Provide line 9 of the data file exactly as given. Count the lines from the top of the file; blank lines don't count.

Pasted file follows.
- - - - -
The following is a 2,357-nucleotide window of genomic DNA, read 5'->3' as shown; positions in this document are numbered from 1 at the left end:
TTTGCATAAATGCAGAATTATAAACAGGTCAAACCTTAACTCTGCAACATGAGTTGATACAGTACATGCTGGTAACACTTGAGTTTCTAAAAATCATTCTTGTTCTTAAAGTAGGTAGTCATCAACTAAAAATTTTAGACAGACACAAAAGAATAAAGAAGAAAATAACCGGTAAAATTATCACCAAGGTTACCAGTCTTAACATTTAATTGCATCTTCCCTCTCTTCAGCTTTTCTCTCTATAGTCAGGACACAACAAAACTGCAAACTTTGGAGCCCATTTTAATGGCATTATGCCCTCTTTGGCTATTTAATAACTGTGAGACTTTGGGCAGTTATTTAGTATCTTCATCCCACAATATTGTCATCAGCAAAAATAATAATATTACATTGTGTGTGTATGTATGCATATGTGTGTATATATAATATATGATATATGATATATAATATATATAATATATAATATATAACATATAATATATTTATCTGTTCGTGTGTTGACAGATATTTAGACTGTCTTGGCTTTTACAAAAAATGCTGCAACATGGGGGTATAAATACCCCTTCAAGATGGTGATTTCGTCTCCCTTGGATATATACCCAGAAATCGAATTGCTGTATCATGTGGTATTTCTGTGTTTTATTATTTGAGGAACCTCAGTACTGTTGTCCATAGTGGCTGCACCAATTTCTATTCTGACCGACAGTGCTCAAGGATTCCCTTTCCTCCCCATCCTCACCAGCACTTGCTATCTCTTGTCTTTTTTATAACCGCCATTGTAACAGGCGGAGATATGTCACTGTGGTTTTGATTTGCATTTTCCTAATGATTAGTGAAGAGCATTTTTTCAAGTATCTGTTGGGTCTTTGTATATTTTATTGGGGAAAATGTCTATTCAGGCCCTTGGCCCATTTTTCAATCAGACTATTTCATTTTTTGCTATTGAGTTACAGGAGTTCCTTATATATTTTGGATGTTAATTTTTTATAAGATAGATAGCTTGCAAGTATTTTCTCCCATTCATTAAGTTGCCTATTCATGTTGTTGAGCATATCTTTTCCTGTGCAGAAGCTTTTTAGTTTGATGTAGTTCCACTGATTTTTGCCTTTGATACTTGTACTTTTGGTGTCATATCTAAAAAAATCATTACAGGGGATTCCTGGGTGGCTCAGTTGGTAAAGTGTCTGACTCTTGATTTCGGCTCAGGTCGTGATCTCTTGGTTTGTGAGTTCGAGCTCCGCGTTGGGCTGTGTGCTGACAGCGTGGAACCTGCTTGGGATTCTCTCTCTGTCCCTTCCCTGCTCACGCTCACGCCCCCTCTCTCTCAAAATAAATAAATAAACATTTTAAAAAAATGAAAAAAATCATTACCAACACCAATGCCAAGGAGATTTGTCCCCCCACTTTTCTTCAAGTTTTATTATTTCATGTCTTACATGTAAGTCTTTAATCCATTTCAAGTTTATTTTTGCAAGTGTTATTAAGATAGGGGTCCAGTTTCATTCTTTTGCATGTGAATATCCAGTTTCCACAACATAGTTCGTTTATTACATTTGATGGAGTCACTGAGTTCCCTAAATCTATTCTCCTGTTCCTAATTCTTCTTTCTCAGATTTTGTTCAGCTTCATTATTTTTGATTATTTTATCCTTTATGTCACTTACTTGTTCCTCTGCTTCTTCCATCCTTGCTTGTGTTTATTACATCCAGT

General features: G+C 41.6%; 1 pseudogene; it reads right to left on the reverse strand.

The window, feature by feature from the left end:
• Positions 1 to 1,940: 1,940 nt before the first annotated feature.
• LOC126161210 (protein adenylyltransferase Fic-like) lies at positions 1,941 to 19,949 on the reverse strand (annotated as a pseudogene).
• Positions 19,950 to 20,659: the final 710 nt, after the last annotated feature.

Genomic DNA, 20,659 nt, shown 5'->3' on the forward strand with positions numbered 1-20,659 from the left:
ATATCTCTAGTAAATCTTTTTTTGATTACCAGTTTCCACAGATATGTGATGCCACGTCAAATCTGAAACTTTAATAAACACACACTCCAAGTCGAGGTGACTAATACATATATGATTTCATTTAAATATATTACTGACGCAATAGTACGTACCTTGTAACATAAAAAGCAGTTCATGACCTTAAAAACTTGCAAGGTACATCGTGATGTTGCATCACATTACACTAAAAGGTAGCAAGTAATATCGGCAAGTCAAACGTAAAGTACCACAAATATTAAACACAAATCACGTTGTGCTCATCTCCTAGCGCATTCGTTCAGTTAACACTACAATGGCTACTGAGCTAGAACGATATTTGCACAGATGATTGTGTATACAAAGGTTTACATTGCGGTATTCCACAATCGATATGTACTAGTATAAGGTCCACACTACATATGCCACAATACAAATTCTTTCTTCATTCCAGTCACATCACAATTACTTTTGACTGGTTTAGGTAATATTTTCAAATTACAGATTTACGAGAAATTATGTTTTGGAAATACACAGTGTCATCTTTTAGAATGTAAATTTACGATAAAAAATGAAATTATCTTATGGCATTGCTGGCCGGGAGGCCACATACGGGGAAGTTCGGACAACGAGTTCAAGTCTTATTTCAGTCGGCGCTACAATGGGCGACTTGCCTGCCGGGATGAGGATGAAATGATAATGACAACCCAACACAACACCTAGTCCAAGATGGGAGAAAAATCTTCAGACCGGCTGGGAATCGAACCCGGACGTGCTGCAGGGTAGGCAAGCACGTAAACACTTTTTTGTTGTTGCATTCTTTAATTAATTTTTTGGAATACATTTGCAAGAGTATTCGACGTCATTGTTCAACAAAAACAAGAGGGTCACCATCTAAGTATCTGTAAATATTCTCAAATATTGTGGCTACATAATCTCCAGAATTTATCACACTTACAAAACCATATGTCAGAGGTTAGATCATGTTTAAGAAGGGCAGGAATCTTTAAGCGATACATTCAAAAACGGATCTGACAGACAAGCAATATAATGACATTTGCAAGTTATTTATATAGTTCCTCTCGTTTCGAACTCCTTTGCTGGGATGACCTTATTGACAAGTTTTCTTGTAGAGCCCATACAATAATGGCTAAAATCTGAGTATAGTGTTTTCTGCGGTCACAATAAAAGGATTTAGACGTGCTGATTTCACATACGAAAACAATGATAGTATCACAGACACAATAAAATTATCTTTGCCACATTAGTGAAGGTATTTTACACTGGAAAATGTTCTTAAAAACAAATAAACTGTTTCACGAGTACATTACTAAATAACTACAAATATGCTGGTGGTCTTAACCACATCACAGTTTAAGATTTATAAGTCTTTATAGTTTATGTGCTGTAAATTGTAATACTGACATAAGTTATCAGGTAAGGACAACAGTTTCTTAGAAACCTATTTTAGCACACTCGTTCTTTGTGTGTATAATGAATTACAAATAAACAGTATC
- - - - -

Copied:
ATATCTCTAGTAAATCTTTTTTTGATTACCAGTTTCCACAGATATGTGATGCCACGTCAAATCTGAAACTTTAATAAACACACACTCCAAGTCGAGGTGACTAATACATATATGATTTCATTTAAATATATTACTGACGCAATAGTACGTACCTTGTAACATAAAAAGCAGTTCATGACCTTAAAAACTTGCAAGGTACATCGTGATGTTGCATCACATTACACTAAAAGGTAGCAAGTAATATCGGCAAGTCAAACGTAAAGTACCACAAATATTAAACACAAATCACGTTGTGCTCATCTCCTAGCGCATTCGTTCAGTTAACACTACAATGGCTACTGAGCTAGAACGATATTTGCACAGATGATTGTGTATACAAAGGTTTACATTGCGGTATTCCACAATCGATATGTACTAGTATAAGGTCCACACTACATATGCCACAATACAAATTCTTTCTTCATTCCAGTCACATCACAATTACTTTTGACTGGTTTAGGTAATATTTTCAAATTACAGATTTACGAGAAATTATGTTTTGGAAATACACAGTGTCATCTTTTAGAATGTAAATTTACGATAAAAAATGAAATTATCTTATGGCATTGCTGGCCGGGAGGCCACATACGGGGAAGTTCGGACAACGAGTTCAAGTCTTATTTCAGTCGGCGCTACAATGGGCGACTTGCCTGCCGGGATGAGGATGAAATGATAATGACAACCCAACACAACACCTAGTCCAAGATGGGAGAAAAATCTTCAGACCGGCTGGGAATCGAACCCGGACGTGCTGCAGGGTAGGCAAGCACGTAAACACTTTTTTGTTGTTGCATTCTTTAATTAATTTTTTGGAATACATTTGCAAGAGTATTCGACGTCATTGTTCAACAAAAACAAGAGGGTCACCATCTAAGTATCTGTAAATATTCTCAAATATTGTGGCTACATAATCTCCAGAATTTATCACACTTACAAAACCATATGTCAGAGGTTAGATCATGTTTAAGAAGGGCAGGAATCTTTAAGCGATACATTCAAAAACGGATCTGACAGACAAGCAATATAATGACATTTGCAAGTTATTTATATAGTTCCTCTCGTTTCGAACTCCTTTGCTGGGATGACCTTATTGACAAGTTTTCTTGTAGAGCCCATACAATAATGGCTAAAATCTGAGTATAGTGTTTTCTGCGGTCACAATAAAAGGATTTAGACGTGCTGATTTCACATACGAAAACAATGATAGTATCACAGACACAATAAAATTATCTTTGCCACATTAGTGAAGGTATTTTACACTGGAAAATGTTCTTAAAAACAAATAAACTGTTTCACGAGTACATTACTAAATAACTACAAATATGCTGGTGGTCTTAACCACATCACAGTTTAAGATTTATAAGTCTTTATAGTTTATGTGCTGTAAATTGTAATACTGACATAAGTTATCAGGTAAGGACAACAGTTTCTTAGAAACCTATTTTAGCACACTCGTTCTTTGTGTGTATAATGAATTACAAATAAACAGTATC